Zero tolerance Italian-style
Published 28/08/2010 | 05:00
Is the Bel Paese turning into the biggest nanny state in the planet? It's well known that Italy surpasses all of its European neighbours when it comes to devising picky laws that drive its citizens and unsuspecting tourists to distraction, but this summer, Berlusconi's government has really lost the run of itself. First, public kissing came under the knife. Then sandcastles got the boot. Now the latest crime against humanity is possession of a squeaky sandal.
If you're taking a trip to Capri, pack your sling-back stilettos at your peril. The merest hint of an offending click from your heels as they hit the pavement could leave a serious dent in your holiday money.
Fines worth thousands of euro are being slapped on residents and visitors who breach this new raft of petty laws aimed at 'protecting public security' and maintaining 'decorum' in a country that fancies itself as the cultural capital of the world.
Other bizarre bans imposed up and down the boot of late include feeding pigeons or wild cats, hanging towels out of windows to dry, or building sandcastles on the beach in case they obstruct the passage of people strolling on the sand.
If you eat a slice of pizza or take a snooze on Rome's Spanish Steps, you're technically a criminal, while authorities on the glamorous island of Capri will track you down if you have the temerity to wear wooden clogs, save a spot on the beach with your towel, or accept a massage, a breach that could cost up to €10,000.
And if you're dropping into nearby Positano, don't wear your wedges. They too have got the chop on its precipitous streets. Over in Eboli, near Salerno, a mere hug between consenting adults in a car can result in a fine of €500. Bikini-clad women who wander away from the beach in some cities are also breaking the law, and watch out if you happen to take a seat on a park bench in the city of Novara. Two people may sit on it, but if a third comes along, and the clock has struck 11pm, all three will be targeted with fines.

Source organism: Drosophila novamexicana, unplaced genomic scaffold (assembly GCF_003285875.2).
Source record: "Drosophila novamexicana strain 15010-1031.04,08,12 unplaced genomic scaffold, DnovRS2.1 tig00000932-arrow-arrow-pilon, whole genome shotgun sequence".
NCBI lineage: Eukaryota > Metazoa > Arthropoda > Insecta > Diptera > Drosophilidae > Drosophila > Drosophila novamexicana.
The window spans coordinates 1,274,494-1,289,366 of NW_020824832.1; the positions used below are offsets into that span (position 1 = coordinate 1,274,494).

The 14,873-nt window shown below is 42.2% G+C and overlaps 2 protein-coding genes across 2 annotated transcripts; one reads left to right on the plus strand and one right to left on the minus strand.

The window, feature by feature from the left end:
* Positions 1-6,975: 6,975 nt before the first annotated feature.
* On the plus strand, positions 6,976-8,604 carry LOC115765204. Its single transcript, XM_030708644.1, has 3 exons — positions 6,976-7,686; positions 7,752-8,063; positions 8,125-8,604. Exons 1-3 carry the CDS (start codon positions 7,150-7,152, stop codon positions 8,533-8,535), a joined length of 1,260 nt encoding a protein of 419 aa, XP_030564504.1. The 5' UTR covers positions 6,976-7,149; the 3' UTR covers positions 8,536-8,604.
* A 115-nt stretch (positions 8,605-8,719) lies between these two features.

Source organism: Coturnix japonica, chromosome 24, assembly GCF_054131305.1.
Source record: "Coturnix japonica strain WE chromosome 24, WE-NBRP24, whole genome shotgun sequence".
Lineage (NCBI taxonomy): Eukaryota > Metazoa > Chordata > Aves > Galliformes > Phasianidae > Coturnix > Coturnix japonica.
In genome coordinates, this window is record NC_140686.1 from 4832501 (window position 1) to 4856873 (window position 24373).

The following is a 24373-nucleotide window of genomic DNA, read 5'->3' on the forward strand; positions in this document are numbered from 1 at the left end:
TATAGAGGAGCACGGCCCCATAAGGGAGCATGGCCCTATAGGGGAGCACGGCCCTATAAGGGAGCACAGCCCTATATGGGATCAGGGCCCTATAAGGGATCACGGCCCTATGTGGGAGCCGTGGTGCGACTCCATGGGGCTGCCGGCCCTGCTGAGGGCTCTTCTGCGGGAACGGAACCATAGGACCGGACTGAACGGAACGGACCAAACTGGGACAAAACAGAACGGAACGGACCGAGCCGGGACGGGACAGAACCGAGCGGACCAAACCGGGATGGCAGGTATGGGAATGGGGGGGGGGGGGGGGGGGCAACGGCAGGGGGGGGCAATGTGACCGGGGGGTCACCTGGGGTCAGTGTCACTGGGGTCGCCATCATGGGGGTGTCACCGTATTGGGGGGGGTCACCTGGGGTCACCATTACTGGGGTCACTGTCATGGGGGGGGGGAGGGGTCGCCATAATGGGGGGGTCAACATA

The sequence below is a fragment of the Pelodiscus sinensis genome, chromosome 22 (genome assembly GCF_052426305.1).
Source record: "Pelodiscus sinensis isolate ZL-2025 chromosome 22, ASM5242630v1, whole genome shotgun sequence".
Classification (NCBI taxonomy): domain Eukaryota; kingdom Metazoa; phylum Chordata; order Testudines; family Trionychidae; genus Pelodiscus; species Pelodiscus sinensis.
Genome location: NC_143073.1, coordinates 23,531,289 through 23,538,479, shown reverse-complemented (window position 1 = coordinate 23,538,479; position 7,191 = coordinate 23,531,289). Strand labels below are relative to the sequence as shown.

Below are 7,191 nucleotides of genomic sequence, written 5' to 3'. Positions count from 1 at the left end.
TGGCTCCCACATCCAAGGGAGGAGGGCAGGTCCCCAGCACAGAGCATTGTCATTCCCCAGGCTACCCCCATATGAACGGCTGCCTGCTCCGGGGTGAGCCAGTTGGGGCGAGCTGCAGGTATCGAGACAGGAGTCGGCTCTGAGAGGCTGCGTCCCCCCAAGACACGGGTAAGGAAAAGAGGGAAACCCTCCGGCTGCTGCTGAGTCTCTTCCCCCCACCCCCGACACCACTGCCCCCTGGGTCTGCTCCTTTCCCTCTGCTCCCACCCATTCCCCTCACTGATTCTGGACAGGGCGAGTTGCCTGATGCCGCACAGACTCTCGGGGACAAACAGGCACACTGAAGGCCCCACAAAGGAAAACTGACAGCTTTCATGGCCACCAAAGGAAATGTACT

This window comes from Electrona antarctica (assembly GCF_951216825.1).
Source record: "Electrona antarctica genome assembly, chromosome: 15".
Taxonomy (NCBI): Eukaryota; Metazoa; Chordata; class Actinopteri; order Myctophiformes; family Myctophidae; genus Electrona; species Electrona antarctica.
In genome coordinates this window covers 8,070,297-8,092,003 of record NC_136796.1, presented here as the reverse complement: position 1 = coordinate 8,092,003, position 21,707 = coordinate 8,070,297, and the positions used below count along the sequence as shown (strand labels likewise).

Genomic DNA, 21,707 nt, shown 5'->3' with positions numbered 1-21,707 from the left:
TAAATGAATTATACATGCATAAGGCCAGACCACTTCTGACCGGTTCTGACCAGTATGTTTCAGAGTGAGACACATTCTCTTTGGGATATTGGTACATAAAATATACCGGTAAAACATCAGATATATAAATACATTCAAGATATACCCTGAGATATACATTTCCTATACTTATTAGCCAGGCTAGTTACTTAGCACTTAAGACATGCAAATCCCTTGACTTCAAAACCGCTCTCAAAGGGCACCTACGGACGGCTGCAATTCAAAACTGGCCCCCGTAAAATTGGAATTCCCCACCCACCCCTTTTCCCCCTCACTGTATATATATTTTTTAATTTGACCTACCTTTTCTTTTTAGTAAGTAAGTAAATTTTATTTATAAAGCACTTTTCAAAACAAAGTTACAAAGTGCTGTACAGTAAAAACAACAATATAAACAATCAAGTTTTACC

This new public-order clampdown comes courtesy of the country's interior ministry, partly to ease anger among local councils over budget cuts. Mayors have been given carte blanche to draw up their own laws against personal gripes that raise their temper and police have been enforcing them with rigour.
The Italian press has been scathing about Berlusconi's so-called 'security emergency', calling it a return to the fascist, 'straightjacket days' of the Mussolini era. At the last count, the number of new local prohibitions soared to 150, according to the daily 'La Stampa'.
Last month, two friends were fined €160 each for daring to sit on the steps of a statue in Milan. In another case, an Austrian pensioner who gave a street vendor €7 for a fake Louis Vuitton handbag had to fork out €1,000 in a fine after being spotted by police on a beach near Venice.
At Ostia, Rome's most popular beach, helicopters stalk the skies overhead for vendors of counterfeit designer bags, making for a truly relaxing holiday experience.
Even Vatican City is getting in on the act with a new dress code being enforced throughout the state this month which previously applied only to St Peter's Basilica. A ban on 'immodest clothing' now extends to shorts and 'shoulder-revealing tops' across the holy city. La dolce vita? We don't think so.